The new Viking Link will allow the two countries to share renewabe energy.
The construction of the world’s longest subsea power cable has officially started, which will allow the United Kingdom and Denmark to share clean power and also lower their carbon emissions. Work has already kicked off on both sides of the project, with the goal of fully completing the entire endeavor in about three years.
The subsea power cable, known as the Viking Link, will go from Lincolnshire in eastern England to Revsing on the Jutland peninsula in Denmark. It’s a joint venture between the UK’s National Grid and the Danish electricity operator, Energinet, with the participation of the German multinational Siemens Energy.
Converter stations will be built in each country, occupying five hectares as each, as well as installing submarine and underground cables between each station. The submarine cables will be buried in the sea bed and will pass through UK, Dutch, German and Danish Exclusive Economic Zones (EEZs).
At the same time, the onshore cable routes will, for the British part of the project, be approximately 55 kilometers, and for the Danish part of the project be approximately 75 kilometers long. The onshore cables and the fiber optic cables will be buried in one single cable trench.
“Not only will [the Viking Link] create local green-collar jobs across the county, but it will also bolster our energy security, reduce bills for consumers, and give our home-grown renewable generators a greater chance to export zero-carbon electricity around the world,” said in a statement the UK Minister for Energy and Clean Growth, Kwasi Kwarteng.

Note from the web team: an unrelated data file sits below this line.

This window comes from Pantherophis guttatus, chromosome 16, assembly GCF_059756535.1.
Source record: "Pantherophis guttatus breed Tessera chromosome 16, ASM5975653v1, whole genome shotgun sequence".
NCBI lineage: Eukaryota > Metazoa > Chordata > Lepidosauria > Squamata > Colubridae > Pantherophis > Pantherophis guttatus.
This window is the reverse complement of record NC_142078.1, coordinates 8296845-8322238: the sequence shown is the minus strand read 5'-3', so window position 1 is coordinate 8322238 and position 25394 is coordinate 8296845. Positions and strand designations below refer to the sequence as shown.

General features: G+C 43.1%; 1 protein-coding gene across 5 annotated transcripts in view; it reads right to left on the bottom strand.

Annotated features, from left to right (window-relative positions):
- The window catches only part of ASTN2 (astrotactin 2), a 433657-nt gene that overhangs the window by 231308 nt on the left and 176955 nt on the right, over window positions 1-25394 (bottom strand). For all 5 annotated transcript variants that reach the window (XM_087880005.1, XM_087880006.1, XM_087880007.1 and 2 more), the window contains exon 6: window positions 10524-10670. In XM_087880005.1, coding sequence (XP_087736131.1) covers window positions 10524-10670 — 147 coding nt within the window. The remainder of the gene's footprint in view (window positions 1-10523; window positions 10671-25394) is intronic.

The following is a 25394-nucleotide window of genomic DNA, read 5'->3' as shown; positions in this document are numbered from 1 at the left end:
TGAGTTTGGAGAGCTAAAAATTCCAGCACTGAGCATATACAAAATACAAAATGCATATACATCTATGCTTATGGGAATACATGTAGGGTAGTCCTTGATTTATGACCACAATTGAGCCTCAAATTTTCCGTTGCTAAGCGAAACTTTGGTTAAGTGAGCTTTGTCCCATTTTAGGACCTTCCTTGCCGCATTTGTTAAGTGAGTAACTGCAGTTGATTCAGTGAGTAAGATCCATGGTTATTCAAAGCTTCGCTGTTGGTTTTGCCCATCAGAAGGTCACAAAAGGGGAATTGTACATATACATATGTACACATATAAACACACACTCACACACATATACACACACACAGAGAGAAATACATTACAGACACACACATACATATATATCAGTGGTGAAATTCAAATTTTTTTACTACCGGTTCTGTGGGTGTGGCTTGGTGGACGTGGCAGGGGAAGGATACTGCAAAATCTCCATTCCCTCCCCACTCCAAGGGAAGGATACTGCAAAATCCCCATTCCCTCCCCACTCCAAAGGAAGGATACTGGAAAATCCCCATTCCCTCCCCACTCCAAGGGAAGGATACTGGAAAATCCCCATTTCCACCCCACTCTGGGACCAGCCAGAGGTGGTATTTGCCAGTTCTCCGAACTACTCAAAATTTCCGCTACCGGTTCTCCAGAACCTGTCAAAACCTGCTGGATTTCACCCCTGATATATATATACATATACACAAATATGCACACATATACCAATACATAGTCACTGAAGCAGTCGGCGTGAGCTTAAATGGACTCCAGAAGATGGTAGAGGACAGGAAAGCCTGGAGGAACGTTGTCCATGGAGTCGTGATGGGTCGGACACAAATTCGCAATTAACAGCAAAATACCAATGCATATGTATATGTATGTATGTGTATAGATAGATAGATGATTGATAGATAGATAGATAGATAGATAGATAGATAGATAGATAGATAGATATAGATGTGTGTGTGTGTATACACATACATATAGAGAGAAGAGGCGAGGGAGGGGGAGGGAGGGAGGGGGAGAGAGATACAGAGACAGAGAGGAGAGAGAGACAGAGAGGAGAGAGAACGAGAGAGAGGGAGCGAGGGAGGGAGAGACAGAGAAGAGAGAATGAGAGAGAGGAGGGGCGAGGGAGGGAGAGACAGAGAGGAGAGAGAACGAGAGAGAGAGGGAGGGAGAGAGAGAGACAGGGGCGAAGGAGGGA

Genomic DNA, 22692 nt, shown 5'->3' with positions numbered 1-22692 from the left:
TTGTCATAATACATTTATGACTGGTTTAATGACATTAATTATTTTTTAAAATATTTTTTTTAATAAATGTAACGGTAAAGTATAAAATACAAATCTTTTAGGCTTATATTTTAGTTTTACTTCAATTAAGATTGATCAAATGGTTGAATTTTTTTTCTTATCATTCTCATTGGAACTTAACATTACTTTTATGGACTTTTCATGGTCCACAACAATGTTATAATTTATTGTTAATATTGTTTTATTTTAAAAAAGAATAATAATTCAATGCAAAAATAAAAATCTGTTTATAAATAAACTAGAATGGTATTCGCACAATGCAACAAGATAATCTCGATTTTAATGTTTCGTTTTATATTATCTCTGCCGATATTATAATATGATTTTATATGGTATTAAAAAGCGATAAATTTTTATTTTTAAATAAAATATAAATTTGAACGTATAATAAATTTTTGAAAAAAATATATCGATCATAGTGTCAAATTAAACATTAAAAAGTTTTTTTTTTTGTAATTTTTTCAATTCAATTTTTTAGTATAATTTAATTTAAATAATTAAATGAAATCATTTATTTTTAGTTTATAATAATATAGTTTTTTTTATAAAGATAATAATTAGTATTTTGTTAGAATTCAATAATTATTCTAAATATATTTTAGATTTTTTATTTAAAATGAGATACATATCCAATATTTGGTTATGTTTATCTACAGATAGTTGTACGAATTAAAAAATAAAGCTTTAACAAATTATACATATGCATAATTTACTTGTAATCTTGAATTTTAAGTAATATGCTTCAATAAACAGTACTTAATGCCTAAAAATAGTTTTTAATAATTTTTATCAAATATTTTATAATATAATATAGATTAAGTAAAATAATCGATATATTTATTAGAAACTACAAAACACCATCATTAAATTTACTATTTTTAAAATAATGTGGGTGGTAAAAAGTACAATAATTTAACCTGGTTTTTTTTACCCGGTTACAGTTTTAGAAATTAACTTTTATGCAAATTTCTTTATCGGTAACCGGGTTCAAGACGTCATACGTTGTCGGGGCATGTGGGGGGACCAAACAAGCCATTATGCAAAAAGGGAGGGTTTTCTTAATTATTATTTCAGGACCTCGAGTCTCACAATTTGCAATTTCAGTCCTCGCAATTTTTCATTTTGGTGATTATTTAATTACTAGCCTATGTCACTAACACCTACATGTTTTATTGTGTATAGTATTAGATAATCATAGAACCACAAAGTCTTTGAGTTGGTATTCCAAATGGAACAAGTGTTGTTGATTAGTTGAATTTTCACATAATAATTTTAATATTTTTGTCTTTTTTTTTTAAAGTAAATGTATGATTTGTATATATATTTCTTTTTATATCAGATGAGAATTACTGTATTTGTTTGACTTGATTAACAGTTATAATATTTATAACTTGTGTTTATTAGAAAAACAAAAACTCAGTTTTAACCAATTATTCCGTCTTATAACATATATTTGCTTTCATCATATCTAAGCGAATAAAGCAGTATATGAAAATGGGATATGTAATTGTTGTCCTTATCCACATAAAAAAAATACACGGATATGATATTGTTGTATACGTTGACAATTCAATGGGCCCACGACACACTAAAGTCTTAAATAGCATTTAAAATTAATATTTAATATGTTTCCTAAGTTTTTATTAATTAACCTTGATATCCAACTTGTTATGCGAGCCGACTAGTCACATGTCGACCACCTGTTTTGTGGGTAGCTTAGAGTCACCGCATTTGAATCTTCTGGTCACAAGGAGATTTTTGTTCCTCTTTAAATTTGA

The UK was the first country to pass laws committing to achieving net-zero emissions by 2050. As well as working to reach that target, the country plans to create thousands of so-called green-collar jobs. Grants will be allocated to cover the cost of improved heating, insulation and the installation of solar panels and wind turbines around houses, offices and schools.
Meanwhile, Denmark also has some ambitious environmental targets, such as reducing carbon emissions by 70% by 2030. Last year the country obtained half its electricity consumption from renewables, mainly wind power, which will now power the electricity for the Viking Link. Denmark is also a leader in wind turbine manufacturing and it often enjoys a surplus of energy on when the wind is particularly active
The project is expected to become operational by late 2023. It will cost an estimated $2.3 billion and once online will deliver clean power to around 1.4 million UK homes. Of its approximately 760km total length, 620km will be laid under the seabed between the UK and Denmark.
These types of initiatives are becoming increasingly popular for governments as a way to balance the sometimes-erratic generation of renewable energy, which can be dependent on factors such as the weather. Back in 2018, a similar project linking the energy systems of Belgium and the UK was opened, stretching approximately 140km.
The UK now has a 4GW interconnector capacity across two subsea cables to mainland Europe, which represents only 5% of the electricity currently generated across the grid. These cables links are not only beneficial in terms of reaching renewable targets but also can also benefit UK consumers in terms of price.